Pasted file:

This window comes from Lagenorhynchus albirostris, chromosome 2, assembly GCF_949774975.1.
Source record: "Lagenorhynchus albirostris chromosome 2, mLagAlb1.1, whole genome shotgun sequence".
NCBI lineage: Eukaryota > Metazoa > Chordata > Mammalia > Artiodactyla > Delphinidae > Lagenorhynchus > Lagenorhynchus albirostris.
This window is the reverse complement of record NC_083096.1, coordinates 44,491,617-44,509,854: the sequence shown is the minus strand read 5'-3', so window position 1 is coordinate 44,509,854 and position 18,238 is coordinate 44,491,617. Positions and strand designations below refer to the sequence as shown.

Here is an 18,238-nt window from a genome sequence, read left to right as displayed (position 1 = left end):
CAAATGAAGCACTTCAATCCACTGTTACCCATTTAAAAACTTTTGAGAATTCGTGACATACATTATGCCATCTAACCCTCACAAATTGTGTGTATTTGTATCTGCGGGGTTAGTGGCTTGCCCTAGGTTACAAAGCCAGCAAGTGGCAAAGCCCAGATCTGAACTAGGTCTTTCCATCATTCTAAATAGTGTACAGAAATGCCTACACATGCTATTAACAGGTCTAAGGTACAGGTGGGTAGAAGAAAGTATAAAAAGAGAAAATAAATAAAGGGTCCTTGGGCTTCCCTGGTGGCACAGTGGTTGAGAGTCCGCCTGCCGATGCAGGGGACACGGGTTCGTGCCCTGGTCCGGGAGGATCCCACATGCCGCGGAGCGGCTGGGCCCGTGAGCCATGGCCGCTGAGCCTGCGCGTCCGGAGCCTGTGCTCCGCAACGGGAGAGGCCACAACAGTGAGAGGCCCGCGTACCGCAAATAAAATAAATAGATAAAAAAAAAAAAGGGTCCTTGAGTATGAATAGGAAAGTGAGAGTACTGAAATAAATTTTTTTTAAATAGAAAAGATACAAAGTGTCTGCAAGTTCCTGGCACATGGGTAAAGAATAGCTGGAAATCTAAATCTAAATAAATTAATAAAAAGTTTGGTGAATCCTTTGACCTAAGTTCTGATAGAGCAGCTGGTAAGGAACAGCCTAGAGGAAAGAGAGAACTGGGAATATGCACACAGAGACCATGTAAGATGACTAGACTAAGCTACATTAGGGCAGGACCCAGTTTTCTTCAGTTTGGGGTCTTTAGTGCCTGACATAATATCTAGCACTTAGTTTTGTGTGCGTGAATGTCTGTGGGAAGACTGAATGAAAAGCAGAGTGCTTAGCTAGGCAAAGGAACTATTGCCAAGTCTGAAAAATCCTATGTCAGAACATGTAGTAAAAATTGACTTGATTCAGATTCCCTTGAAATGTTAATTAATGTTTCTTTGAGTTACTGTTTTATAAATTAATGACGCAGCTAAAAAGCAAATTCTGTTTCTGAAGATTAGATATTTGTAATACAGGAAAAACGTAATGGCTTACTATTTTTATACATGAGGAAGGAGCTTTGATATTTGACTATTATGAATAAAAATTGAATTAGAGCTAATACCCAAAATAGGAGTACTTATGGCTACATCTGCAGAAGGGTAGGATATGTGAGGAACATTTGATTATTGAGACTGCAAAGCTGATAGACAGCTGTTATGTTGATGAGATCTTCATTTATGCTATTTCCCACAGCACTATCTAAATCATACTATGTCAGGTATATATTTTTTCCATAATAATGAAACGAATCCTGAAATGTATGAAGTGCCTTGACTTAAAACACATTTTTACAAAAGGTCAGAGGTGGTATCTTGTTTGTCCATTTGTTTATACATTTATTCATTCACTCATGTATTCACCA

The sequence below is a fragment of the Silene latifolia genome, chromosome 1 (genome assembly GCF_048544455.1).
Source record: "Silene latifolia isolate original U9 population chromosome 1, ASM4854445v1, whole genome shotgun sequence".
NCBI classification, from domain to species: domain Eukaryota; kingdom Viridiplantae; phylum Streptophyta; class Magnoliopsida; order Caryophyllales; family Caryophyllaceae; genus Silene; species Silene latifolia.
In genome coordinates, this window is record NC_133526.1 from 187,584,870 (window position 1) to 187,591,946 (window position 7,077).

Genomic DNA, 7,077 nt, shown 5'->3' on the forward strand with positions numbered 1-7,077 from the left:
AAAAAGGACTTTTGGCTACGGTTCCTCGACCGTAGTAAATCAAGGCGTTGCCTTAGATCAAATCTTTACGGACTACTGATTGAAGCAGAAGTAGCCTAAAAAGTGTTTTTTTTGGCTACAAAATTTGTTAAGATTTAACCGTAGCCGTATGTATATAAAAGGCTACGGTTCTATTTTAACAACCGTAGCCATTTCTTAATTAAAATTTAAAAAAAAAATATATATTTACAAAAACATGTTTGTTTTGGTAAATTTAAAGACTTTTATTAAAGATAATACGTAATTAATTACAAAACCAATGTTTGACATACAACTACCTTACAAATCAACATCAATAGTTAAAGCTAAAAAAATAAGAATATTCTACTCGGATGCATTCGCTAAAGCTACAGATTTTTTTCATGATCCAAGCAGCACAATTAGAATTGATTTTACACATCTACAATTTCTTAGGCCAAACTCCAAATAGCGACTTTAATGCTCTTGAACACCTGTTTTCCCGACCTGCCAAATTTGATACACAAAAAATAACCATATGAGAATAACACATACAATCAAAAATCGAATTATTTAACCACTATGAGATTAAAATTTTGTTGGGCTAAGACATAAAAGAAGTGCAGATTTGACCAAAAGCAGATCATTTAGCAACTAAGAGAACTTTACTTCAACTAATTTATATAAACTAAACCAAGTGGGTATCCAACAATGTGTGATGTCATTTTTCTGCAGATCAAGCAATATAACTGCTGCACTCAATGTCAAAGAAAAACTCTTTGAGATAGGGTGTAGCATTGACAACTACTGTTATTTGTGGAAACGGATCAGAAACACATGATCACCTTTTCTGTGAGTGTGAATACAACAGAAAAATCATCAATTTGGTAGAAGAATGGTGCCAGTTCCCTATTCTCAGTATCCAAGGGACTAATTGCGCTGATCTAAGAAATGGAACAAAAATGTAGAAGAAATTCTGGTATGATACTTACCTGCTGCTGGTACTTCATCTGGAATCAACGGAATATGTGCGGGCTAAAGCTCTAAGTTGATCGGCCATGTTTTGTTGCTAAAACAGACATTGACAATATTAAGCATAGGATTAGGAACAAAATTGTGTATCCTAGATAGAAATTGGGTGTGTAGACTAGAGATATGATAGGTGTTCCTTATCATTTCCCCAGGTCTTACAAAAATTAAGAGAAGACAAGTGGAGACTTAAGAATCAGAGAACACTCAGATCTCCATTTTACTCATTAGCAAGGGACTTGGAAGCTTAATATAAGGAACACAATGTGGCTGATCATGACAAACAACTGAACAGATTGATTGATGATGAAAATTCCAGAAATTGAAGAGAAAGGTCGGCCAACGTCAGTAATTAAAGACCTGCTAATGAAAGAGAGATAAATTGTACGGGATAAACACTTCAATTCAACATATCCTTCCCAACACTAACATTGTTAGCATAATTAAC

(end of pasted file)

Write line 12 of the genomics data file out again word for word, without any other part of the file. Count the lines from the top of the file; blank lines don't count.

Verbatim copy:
AAAAAGGACTTTTGGCTACGGTTCCTCGACCGTAGTAAATCAAGGCGTTGCCTTAGATCAAATCTTTACGGACTACTGATTGAAGCAGAAGTAGCCTAAAAAGTGTTTTTTTTGGCTACAAAATTTGTTAAGATTTAACCGTAGCCGTATGTATATAAAAGGCTACGGTTCTATTTTAACAACCGTAGCCATTTCTTAATTAAAATTTAAAAAAAAAATATATATTTACAAAAACATGTTTGTTTTGGTAAATTTAAAGACTTTTATTAAAGATAATACGTAATTAATTACAAAACCAATGTTTGACATACAACTACCTTACAAATCAACATCAATAGTTAAAGCTAAAAAAATAAGAATATTCTACTCGGATGCATTCGCTAAAGCTACAGATTTTTTTCATGATCCAAGCAGCACAATTAGAATTGATTTTACACATCTACAATTTCTTAGGCCAAACTCCAAATAGCGACTTTAATGCTCTTGAACACCTGTTTTCCCGACCTGCCAAATTTGATACACAAAAAATAACCATATGAGAATAACACATACAATCAAAAATCGAATTATTTAACCACTATGAGATTAAAATTTTGTTGGGCTAAGACATAAAAGAAGTGCAGATTTGACCAAAAGCAGATCATTTAGCAACTAAGAGAACTTTACTTCAACTAATTTATATAAACTAAACCAAGTGGGTATCCAACAATGTGTGATGTCATTTTTCTGCAGATCAAGCAATATAACTGCTGCACTCAATGTCAAAGAAAAACTCTTTGAGATAGGGTGTAGCATTGACAACTACTGTTATTTGTGGAAACGGATCAGAAACACATGATCACCTTTTCTGTGAGTGTGAATACAACAGAAAAATCATCAATTTGGTAGAAGAATGGTGCCAGTTCCCTATTCTCAGTATCCAAGGGACTAATTGCGCTGATCTAAGAAATGGAACAAAAATGTAGAAGAAATTCTGGTATGATACTTACCTGCTGCTGGTACTTCATCTGGAATCAACGGAATATGTGCGGGCTAAAGCTCTAAGTTGATCGGCCATGTTTTGTTGCTAAAACAGACATTGACAATATTAAGCATAGGATTAGGAACAAAATTGTGTATCCTAGATAGAAATTGGGTGTGTAGACTAGAGATATGATAGGTGTTCCTTATCATTTCCCCAGGTCTTACAAAAATTAAGAGAAGACAAGTGGAGACTTAAGAATCAGAGAACACTCAGATCTCCATTTTACTCATTAGCAAGGGACTTGGAAGCTTAATATAAGGAACACAATGTGGCTGATCATGACAAACAACTGAACAGATTGATTGATGATGAAAATTCCAGAAATTGAAGAGAAAGGTCGGCCAACGTCAGTAATTAAAGACCTGCTAATGAAAGAGAGATAAATTGTACGGGATAAACACTTCAATTCAACATATCCTTCCCAACACTAACATTGTTAGCATAATTAAC